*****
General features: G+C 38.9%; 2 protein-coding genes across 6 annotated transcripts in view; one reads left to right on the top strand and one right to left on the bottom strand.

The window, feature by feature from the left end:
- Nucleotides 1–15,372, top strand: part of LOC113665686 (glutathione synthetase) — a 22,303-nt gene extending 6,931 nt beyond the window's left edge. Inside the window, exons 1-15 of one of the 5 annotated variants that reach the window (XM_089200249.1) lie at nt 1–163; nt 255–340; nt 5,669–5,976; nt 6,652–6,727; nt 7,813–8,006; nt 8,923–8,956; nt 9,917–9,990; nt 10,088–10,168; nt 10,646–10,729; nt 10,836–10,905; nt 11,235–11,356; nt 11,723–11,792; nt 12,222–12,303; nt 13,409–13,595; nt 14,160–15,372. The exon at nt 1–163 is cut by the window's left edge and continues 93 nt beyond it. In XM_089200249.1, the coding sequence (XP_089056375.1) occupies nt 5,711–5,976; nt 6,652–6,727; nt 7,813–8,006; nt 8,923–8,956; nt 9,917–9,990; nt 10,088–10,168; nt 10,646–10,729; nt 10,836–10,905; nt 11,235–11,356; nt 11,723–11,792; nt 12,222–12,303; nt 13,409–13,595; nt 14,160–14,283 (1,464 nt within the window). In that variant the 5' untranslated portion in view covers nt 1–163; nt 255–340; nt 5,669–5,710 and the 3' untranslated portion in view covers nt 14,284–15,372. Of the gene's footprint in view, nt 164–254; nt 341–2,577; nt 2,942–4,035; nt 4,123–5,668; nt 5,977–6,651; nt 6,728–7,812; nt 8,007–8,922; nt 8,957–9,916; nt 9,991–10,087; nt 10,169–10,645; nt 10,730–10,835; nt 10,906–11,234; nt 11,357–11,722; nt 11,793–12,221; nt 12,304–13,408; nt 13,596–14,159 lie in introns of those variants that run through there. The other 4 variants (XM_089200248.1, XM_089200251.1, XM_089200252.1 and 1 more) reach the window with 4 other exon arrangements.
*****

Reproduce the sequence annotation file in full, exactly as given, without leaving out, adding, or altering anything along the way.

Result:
General features: G+C 38.9%; 2 protein-coding genes across 6 annotated transcripts in view; one reads left to right on the top strand and one right to left on the bottom strand.

The window, feature by feature from the left end:
- Nucleotides 1–15,372, top strand: part of LOC113665686 (glutathione synthetase) — a 22,303-nt gene extending 6,931 nt beyond the window's left edge. Inside the window, exons 1-15 of one of the 5 annotated variants that reach the window (XM_089200249.1) lie at nt 1–163; nt 255–340; nt 5,669–5,976; nt 6,652–6,727; nt 7,813–8,006; nt 8,923–8,956; nt 9,917–9,990; nt 10,088–10,168; nt 10,646–10,729; nt 10,836–10,905; nt 11,235–11,356; nt 11,723–11,792; nt 12,222–12,303; nt 13,409–13,595; nt 14,160–15,372. The exon at nt 1–163 is cut by the window's left edge and continues 93 nt beyond it. In XM_089200249.1, the coding sequence (XP_089056375.1) occupies nt 5,711–5,976; nt 6,652–6,727; nt 7,813–8,006; nt 8,923–8,956; nt 9,917–9,990; nt 10,088–10,168; nt 10,646–10,729; nt 10,836–10,905; nt 11,235–11,356; nt 11,723–11,792; nt 12,222–12,303; nt 13,409–13,595; nt 14,160–14,283 (1,464 nt within the window). In that variant the 5' untranslated portion in view covers nt 1–163; nt 255–340; nt 5,669–5,710 and the 3' untranslated portion in view covers nt 14,284–15,372. Of the gene's footprint in view, nt 164–254; nt 341–2,577; nt 2,942–4,035; nt 4,123–5,668; nt 5,977–6,651; nt 6,728–7,812; nt 8,007–8,922; nt 8,957–9,916; nt 9,991–10,087; nt 10,169–10,645; nt 10,730–10,835; nt 10,906–11,234; nt 11,357–11,722; nt 11,793–12,221; nt 12,304–13,408; nt 13,596–14,159 lie in introns of those variants that run through there. The other 4 variants (XM_089200248.1, XM_089200251.1, XM_089200252.1 and 1 more) reach the window with 4 other exon arrangements.